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Telehealth saved my life when I had a stroke

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Telehealth saved my life when I had a stroke

When I had a stroke five years ago at 10:20 on a Saturday night, telehealth saved my life. At the time, only 3% to 5% of people in the United States were able to get the “clot-busting” drug called tPA in time to avoid brain damage.

Fortunately, I lived in Alameda, California, just five minutes from Alameda Hospital. But in many parts of the country people are two and three hours from the nearest hospital. I could have died before I got treatment elsewhere.

Even though COVID-19 has made telehealth popular for enabling people to visit doctors while avoiding germ-laden waiting rooms, quite a few consumers aren’t aware of the full range of telehealth or the technology’s potential benefits. It takes a little time to understand its virtues and values. But understand this: Without broadband, there’s no telehealth.

Telehealth is the full-on digitization of healthcare by using internet access and intranets to facilitate the entire continuum of care to prevent, treat, and ideally cure any type of sickness, injury, and ailment in the body or the mind. This continuum could be simple as a one-time video chat with the doctor. Or it can be extensive involving various specialists, medical staff, and healthcare resources.

My up-close and personal experience with telehealth, immersion into research on the topic, and 15 years of experience with broadband planning fuels my belief the two technologies can bridge the healthcare gap. Between doctor shortages, hospitals closing across the country, and the pandemic, we have no choice. It’s time to quickly learn, adapt, and perform.

The stroke treatment continuum

Five years ago on that Saturday evening, when I realized something was wrong and called some good friends, I was lucky that they were still awake. In the U.S., one-third of 45- to 63-year-olds are single and run the risk of suffering a stroke without anyone else knowing. As smart-home technology moves from hype (“smart refrigerator—mix me a drink as I park the car”) to practical applications, expect to have sophisticated sensors that can tell if you had a stroke or too many smart-refrigerator drinks.

Alameda Hospital’s Stroke Center has a goal: “door-to-needle” in 25 minutes. That’s the time between when a stretcher hits the ER door to when the stroke team examines, diagnoses, and starts administering tPA to a patient. I arrived at the hospital at 10:30 p.m. Neurologist and Stroke Center Medical director Dr. Claudine Dutaret had dialed in from home and put the team through its paces. Just shy of 10:55 p.m., I started treatment.

With telestroke networks, there’s always a neurologist on call to guide the smaller hospitals’ treatment of a stroke patient.

An increasing number of hospitals are now equipping emergency vehicles to treat stroke patients while en route to the ER. UCHealth is a health system in Colorado that has a tricked-out ambulance, the Mobile Stroke Treatment Unit. A neurologist at the hospital is connected wirelessly through telehealth to the vehicle. First responders’ gear includes portable CT scanners and tPA.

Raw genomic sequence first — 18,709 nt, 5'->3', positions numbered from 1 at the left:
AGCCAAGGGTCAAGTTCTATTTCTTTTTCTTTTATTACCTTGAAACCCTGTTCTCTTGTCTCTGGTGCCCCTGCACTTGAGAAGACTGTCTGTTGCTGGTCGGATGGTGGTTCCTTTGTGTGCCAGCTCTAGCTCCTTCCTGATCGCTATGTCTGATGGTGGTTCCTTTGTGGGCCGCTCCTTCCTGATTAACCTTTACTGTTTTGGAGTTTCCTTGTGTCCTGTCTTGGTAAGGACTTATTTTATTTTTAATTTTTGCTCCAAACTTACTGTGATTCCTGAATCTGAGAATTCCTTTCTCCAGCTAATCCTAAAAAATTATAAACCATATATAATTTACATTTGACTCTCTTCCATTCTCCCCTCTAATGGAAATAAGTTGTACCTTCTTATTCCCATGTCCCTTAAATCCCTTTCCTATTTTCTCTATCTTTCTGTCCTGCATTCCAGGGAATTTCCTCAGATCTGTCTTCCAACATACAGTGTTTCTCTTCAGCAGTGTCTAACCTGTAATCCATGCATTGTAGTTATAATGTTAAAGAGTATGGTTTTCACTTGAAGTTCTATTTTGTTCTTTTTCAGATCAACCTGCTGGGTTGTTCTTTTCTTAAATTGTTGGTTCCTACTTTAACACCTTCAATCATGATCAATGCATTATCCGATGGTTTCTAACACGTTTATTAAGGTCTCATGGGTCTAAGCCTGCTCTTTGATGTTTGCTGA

Currently, there are also more than two dozen telestroke networks in the United States. At the hub of each is a large hospital with on-call neurologists, and broadband that connects the hospital directly to satellite hospitals and clinics. There’s always a neurologist on call to guide the smaller hospital staffs’ treatment of a stroke patient.

Until 2008, Arkansas led the nation in stroke-related deaths. Only 1% of patients received tPA. Then the University of Arkansas Medical Sciences (UAMS) tapped into the state-owned broadband network to build a telestroke network (AR SAVES, or Arkansas Stroke Assistance through Virtual Emergency Support) that links 53 of the 80 hospitals in the state. Now 33% of stroke patients in Arkansas receive tPA and the state moved down six slots in 2016.

Rehab: The longest mile

Until the COVID-19 pandemic hit, government regulations strangled much of telehealth. For one thing, a lot of telehealth had to be delivered from a medical facility or doctor’s office, which can mean a world of a hassle, aggravation, and costs. Also, the insurance industry convinced some state legislators to pass laws that prevent doctors from charging as much for a telehealth consult as for an in-person visit.

Now that COVID-19 has taken the handcuffs off telehealth, the technology is popular with doctors and patients. Senior citizens, people with mental health needs, and patients with disabilities or chronic conditions give it two thumbs up.

After spending six weeks in the hospital in 2015, I did long-term rehab at home with a group called Rehab Without Walls. Telehealth would have been a spectacular bonus. Only 35% of physical therapy patients fully adhere to their plans of care, and just 30% of patients who receive outpatient physical therapy services actually attend all the visits their insurance company authorizes.